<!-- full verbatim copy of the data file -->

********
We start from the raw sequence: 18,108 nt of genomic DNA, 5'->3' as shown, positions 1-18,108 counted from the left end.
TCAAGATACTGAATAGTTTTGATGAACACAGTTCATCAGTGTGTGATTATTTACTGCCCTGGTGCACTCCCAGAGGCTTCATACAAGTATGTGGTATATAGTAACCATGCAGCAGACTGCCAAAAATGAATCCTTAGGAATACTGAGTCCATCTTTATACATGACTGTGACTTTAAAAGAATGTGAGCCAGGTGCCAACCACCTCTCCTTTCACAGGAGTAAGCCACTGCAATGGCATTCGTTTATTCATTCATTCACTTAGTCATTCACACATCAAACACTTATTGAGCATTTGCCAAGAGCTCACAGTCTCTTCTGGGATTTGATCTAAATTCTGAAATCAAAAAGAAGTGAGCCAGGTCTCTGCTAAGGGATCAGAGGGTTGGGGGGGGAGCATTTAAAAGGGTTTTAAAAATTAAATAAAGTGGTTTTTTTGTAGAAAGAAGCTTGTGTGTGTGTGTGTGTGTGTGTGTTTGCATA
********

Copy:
We start from the raw sequence: 18,108 nt of genomic DNA, 5'->3' as shown, positions 1-18,108 counted from the left end.
TCAAGATACTGAATAGTTTTGATGAACACAGTTCATCAGTGTGTGATTATTTACTGCCCTGGTGCACTCCCAGAGGCTTCATACAAGTATGTGGTATATAGTAACCATGCAGCAGACTGCCAAAAATGAATCCTTAGGAATACTGAGTCCATCTTTATACATGACTGTGACTTTAAAAGAATGTGAGCCAGGTGCCAACCACCTCTCCTTTCACAGGAGTAAGCCACTGCAATGGCATTCGTTTATTCATTCATTCACTTAGTCATTCACACATCAAACACTTATTGAGCATTTGCCAAGAGCTCACAGTCTCTTCTGGGATTTGATCTAAATTCTGAAATCAAAAAGAAGTGAGCCAGGTCTCTGCTAAGGGATCAGAGGGTTGGGGGGGGAGCATTTAAAAGGGTTTTAAAAATTAAATAAAGTGGTTTTTTTGTAGAAAGAAGCTTGTGTGTGTGTGTGTGTGTGTGTGTTTGCATA